No Condemnation From God
A woman is caught in adultery. She is dragged to Jesus so Jesus could pass judgment on her. We know this was to trap Him, because they did not recognize Jesus authority. Jesus knew this also. Jesus did not answer there question, but instead He stooped down started scribbling on the dirt with His finger. The mob anxious for an answer demanded Jesus for an answer. Jesus silently looked up and told them, "He who is without Sin, cast the first stone." Slowly every single one of them men accusing the woman caught in adultery left the scene. Christ then looked at the woman and asked her, "Woman, where are those accusers? Hath no man condemned thee? She said, No man, Lord. And Jesus said unto her, Neither do I condemn thee: go, and sin no more" (John 8:10 – 11). Christ did not condemn her. Let's be clear, Christ did not excuse what she did, otherwise He would not said to her, "…go and Sin no more." Christ gave her grace.
We see a similar attitude and behavior from God to Adam and Eve. After they ate the fruit they realized they were naked. They sowed some fig leaves together. So, when they heard God walking through the garden, they ran and hid. (Probably thinking God was coming to kill them.) God called Adam and asked him, "Where are you?" Let's read the rest form the text,
Ge3:10 And he said, I heard thy voice in the garden, and I was afraid, because I was naked; and I hid myself.
Ge3:11 And he said, Who told thee that thou wast naked? Hast thou eaten of the tree, whereof I commanded thee that thou shouldest not eat?
Let us take another look at God's answer. He asked Adam, "Who told you?" In other words, "I did not tell you. It did not come from me." God then asked Adam, "What did you do?" God did not tell Adam, "You bad boy, do you not know how to follow simple orders?" God simply explain to them what would the consequences of their actions, and gave them a promise of a Savior. God gave them grace.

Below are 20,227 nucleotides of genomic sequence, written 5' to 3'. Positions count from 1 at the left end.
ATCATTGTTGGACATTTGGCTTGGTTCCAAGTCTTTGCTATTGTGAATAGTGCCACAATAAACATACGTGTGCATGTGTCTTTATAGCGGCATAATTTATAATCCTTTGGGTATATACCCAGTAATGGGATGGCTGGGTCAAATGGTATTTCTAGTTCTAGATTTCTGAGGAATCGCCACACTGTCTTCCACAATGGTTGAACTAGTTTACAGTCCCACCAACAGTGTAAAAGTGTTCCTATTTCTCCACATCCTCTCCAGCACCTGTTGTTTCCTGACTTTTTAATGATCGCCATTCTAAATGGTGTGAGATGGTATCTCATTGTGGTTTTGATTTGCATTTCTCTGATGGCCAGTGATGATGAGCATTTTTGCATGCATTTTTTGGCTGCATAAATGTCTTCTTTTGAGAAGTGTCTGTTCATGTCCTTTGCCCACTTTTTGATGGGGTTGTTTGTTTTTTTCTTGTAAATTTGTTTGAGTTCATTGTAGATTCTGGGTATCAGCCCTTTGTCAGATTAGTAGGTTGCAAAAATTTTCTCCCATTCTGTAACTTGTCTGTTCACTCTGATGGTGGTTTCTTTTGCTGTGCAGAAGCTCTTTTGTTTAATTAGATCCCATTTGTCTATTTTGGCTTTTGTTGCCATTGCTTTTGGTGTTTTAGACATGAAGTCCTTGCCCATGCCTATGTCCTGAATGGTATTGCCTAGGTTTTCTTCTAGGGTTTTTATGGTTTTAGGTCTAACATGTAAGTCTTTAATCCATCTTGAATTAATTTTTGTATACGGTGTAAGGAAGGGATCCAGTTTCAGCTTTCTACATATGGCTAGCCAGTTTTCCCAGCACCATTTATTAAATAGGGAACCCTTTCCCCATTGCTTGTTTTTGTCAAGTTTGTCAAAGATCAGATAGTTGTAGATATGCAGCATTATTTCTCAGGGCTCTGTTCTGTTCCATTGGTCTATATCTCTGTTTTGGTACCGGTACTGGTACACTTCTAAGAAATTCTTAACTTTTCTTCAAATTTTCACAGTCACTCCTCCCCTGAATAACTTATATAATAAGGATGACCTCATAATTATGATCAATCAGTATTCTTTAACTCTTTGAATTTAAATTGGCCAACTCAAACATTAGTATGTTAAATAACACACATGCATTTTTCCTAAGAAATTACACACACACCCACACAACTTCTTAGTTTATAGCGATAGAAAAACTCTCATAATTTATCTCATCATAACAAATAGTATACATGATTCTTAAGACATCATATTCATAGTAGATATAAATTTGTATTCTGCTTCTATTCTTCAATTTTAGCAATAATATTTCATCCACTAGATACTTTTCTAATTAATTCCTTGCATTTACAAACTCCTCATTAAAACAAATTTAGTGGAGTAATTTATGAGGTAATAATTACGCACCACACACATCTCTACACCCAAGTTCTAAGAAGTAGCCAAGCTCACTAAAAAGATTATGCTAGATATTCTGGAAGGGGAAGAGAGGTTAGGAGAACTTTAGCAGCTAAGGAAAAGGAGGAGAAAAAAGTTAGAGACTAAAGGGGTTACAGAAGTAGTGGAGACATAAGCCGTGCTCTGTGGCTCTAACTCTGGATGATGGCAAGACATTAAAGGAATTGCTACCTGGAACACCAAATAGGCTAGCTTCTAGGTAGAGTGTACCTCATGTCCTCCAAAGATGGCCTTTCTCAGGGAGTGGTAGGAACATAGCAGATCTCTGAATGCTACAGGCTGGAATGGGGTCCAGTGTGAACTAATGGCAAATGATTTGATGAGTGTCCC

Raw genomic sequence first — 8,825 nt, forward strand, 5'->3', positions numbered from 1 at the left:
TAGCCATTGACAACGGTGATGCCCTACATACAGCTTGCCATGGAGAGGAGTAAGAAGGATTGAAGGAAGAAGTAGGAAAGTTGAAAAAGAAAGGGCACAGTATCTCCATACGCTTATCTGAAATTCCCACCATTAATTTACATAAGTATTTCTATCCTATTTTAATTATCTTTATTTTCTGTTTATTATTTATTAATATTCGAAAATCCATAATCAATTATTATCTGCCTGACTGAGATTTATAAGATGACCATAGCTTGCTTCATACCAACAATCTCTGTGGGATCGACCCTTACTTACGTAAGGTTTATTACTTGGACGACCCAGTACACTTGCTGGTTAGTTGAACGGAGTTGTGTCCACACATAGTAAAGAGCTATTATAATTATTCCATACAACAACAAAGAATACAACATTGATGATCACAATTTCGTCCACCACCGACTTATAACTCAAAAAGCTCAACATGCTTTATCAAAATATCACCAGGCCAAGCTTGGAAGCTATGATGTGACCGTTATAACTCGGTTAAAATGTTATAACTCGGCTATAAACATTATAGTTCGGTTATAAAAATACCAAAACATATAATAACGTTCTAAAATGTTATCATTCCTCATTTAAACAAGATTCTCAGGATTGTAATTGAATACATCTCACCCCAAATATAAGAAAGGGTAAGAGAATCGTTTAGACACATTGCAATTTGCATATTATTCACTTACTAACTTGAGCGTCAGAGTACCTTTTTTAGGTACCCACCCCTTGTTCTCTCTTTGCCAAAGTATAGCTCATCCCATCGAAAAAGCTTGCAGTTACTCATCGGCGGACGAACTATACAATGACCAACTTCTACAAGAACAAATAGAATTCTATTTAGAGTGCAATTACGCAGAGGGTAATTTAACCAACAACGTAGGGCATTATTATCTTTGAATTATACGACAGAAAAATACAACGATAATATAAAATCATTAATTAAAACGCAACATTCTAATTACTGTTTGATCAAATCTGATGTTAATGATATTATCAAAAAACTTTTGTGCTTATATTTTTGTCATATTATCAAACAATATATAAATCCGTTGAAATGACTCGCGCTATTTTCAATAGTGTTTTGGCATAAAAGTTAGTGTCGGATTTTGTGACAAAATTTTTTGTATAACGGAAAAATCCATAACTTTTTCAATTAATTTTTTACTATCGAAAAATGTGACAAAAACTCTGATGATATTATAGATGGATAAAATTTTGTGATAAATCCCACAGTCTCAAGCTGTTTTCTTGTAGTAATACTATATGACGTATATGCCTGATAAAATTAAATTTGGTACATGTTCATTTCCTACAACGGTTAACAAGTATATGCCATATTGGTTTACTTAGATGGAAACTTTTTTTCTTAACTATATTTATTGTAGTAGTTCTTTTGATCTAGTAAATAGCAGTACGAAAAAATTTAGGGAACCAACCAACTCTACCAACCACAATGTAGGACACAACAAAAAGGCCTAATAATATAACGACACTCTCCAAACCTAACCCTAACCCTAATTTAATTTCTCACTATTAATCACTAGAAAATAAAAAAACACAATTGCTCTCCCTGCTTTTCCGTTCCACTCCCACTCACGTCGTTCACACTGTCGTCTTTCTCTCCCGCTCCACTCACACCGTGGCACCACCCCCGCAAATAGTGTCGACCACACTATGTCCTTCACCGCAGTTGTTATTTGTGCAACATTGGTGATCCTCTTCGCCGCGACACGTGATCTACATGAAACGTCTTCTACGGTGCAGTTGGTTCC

Saul's encounter with Christ was similar. We recall from Acts 9 Saul was on his way to Damascus. Let us read the account from the text,
Acts9:3 And as he journeyed, he came near Damascus: and suddenly there shined round about him a light from heaven:
Acts9:4 And he fell to the earth, and heard a voice saying unto him, Saul, Saul, why persecutest thou me?
Acts9:5 And he said, Who art thou, Lord? And the Lord said, I am Jesus whom thou persecutest: it is hard for thee to kick against the pricks.
Acts9:6 And he trembling and astonished said, Lord, what wilt thou have me to do? And the Lord said unto him, Arise, and go into the city, and it shall be told thee what thou must do.
Although Christ asked the question, "Why persecutest thou me?" there is no accusation or condemnation. Christ did not dwell in the past. Christ told Saul about future plans to use him to preach the Gospel to the Gentiles. Let us read from the Scripture. Christ said to Saul,
Acts 26: 16 But rise, and stand upon thy feet: for I have appeared unto thee for this purpose, to make thee a minister and a witness both of these things which thou hast seen, and of those things in the which I will appear unto thee;
Acts 26: 17 Delivering thee from the people, and from the Gentiles, unto whom now I send thee,
Acts 26: 18 To open their eyes, and to turn them from darkness to light, and from the power of Satan unto God, that they may receive forgiveness of sins, and inheritance among them which are sanctified by faith that is in me.
Again this does not mean that Christ just excused Saul's past. Saul lived in darkness, and Christ wanted to show Saul his erring ways and what Saul could become if let Jesus do the healing Saul needed. The Holy Spirit always convicts to lift up. The Devil convicts to discourage. Satan is "the accuser of our brethren … which accused them before our God day and night" (Revelation 12: 10). Although, the Holy Sprit's job is to "… reprove the world of sin, and of righteousness, and of judgment" (John 16:8), you could say He does it by guiding us "into all truth: for he shall not speak of himself; but whatsoever he shall hear, that shall he speak: and he will shew you things to come. He shall glorify me: for he shall receive of mine, and shall shew it unto you" (John 16: 13 – 14). So, "…where the Spirit of the Lord is, there is liberty. But we all, with open face beholding as in a glass the glory of the Lord, are changed into the same image from glory to glory, even as by the Spirit of the Lord" (2 Corinthians 3:17-18). Saul was given grace, and later the Holy Spirit (Acts 9: 17). The same is given to us, but, as Paul, we must accept and receive it.